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But Grisham doesn't find much solace in the fact he has dedicated the past couple of decades to helping others.
"If you look at something horrible that happened, it stays horrible," he says. "Yeah, you can talk about kindness afterward that was shown. Reconstruction, reconciliation—but the horror is still horror. It just doesn't take away the horror from the past."
He's quick to clarify that the altruism he practices isn't out of guilt.
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"It's more out of duty than it is out of guilt," Grisham explains. "It is more out of payback and duty than it was ever out of guilt. But it's also out of gratitude and realizing that I'm extremely lucky—people say, 'What do you mean? You drive a car with 200,000 miles on it, and you're broke' . . . but that shit doesn't really have anything to do with it.
"There was this guy my friend and I ruthlessly beat the living shit out of for no reason at all. We were just driving around, and we see this guy. I stomped on his head; we threw his stuff all over him. . . . What was funny at the time was actually really vicious. Once you get sober, all of a sudden, you start seeing all the damage you've done. It never leaves. You wake up in the morning, and you still think of this guy—30 years later. There's no way I can find out his name or what happened to him, so all I can do is when someone is trying to ask for help, I can stick out my hand and try to help him instead."
* * *
Grisham does find solace in his two daughters: Georgia, 11, and Anastasia, 23.
Anastasia actually attempted to stage an intervention on Grisham while he was working on his novel.
"She thought I'd lost it. I was eating rotten food because that was what was around, and I'd work 18 to 20 hours a day, just pounding away writing that stuff and really getting sick from it. I'm writing about beating up on people, and I've got to be like that again. I'm writing about drinking, and I haven't had alcohol in my mouth for 22 years, but I have to remember what it tastes like. And dealing with my father and what it felt like when he died and tried to hug me—what it smelled like, what his clothes were like; I could feel the creases in his shirt. And then, at the same time, go back to diving from the stage and kicking that guy's eye out . . . to remember what it felt like to have spurs run up someone's cheek again. Just a straight purge," Grisham says.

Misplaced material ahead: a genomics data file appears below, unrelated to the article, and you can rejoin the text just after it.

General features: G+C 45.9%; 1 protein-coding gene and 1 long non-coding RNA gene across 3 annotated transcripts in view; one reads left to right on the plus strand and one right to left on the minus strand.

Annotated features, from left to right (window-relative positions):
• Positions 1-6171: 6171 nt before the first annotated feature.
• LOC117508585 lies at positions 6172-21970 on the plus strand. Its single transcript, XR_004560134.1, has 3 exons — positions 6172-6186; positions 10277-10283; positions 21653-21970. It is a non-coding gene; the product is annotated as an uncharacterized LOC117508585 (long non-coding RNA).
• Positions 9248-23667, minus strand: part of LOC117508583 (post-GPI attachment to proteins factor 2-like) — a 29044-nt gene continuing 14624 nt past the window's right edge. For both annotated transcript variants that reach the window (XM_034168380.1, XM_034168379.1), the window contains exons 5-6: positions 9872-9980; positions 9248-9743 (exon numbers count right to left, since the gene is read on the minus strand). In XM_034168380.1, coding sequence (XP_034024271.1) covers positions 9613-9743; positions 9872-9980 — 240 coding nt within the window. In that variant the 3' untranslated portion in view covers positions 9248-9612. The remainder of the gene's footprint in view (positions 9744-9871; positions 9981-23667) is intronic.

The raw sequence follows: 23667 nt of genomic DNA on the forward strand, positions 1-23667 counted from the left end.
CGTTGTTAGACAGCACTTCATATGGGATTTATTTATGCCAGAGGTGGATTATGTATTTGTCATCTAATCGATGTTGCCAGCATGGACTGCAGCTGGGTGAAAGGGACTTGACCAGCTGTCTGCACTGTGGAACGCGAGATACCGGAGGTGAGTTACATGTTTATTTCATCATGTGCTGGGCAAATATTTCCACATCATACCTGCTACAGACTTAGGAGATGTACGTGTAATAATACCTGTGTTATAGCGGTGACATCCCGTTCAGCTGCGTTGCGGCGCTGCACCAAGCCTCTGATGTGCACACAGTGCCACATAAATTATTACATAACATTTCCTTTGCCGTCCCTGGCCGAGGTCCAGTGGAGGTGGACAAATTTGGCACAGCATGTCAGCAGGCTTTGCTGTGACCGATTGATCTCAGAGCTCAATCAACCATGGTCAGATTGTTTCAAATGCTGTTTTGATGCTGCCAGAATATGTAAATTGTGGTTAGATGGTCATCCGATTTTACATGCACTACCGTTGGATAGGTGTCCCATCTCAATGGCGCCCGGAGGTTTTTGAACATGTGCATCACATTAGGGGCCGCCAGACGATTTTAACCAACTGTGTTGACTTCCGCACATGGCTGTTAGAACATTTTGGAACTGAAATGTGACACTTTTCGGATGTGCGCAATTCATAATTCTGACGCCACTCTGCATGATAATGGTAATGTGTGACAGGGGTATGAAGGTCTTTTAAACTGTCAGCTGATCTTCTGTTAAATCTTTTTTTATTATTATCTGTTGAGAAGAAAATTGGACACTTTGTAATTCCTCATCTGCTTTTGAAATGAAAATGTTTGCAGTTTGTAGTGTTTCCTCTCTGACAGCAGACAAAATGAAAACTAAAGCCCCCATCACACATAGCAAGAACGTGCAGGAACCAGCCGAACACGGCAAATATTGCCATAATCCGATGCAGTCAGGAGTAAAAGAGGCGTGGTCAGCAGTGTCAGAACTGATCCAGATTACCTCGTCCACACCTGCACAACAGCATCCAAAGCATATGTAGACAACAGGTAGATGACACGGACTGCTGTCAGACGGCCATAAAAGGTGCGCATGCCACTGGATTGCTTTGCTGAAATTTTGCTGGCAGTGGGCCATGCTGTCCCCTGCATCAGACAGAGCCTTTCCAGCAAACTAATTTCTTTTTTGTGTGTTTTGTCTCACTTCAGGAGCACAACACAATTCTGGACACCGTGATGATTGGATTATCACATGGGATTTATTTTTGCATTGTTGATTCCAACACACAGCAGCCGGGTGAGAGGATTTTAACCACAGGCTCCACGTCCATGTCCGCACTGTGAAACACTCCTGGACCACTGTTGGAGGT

"It felt good afterward. It really did. I'd hate to use that cliché, but it was like a weight got lifted," Grisham explains. "It felt like I don't have to be him anymore."
T.S.O.L. bassist Mike Roche, 50, who now splits his time between Los Angeles and working in Las Vegas as a tattoo artist, says that the high caliber of the book isn't all that surprising.
"It would surprise me if Jack wrote a book that wasn't good," he says. "It wouldn't surprise me if he ended up with a movie deal or something. He's just that much better than everyone else."
Paul Roessler, 53, of early LA punk band the Screamers, has called An American Demon the "first true literature to come out of our pathetic little punk lives."
Roessler says he saw Grisham as the embodiment of the anarchist spirit. "I never really enjoyed the destructive nature of it, but I see whenever you're casting off old ways, there's going to be a certain element of it that's going to have to express itself violently and destructively."
He goes on to refer to Grisham as beautiful and fearless—"like a Viking, but much more beautiful.
"He expresses himself so incredibly verbally—I wasn't certain he'd be able to take those verbal skills and turn around and harness that, but it's not completely shocking if you've ever spent any time around him as a raconteur and storyteller. I kind of thought he'd end up with a talk show or something . . . except with no other people talking."
Grisham dedicated An American Demon to his girlfriend, Kate Kieve, a beautiful 25-year-old resident of Fountain Valley who is also in recovery. She worked with Grisham throughout the entire writing process, not just editing line by line, but also helping him with organization, content and transitions, scribbling notes such as "WTF?" in the margins in her favorite kind of red pen, which Grisham purchased for her.
Besides Grisham's occasional stubbornness ("Why can't I use a dash here?"), the ordeal was particularly difficult for her, as these real-life horror stories she was editing were the first she'd heard of most of them. The misogyny, the senseless violence, the pyromania . . . of her boyfriend.
But it all paid off when the manuscript returned from the publisher in nearly untouched form.
Grisham is already in the midst of his second book, a work of fiction with a plot and title so extraordinary he's not willing to share them yet.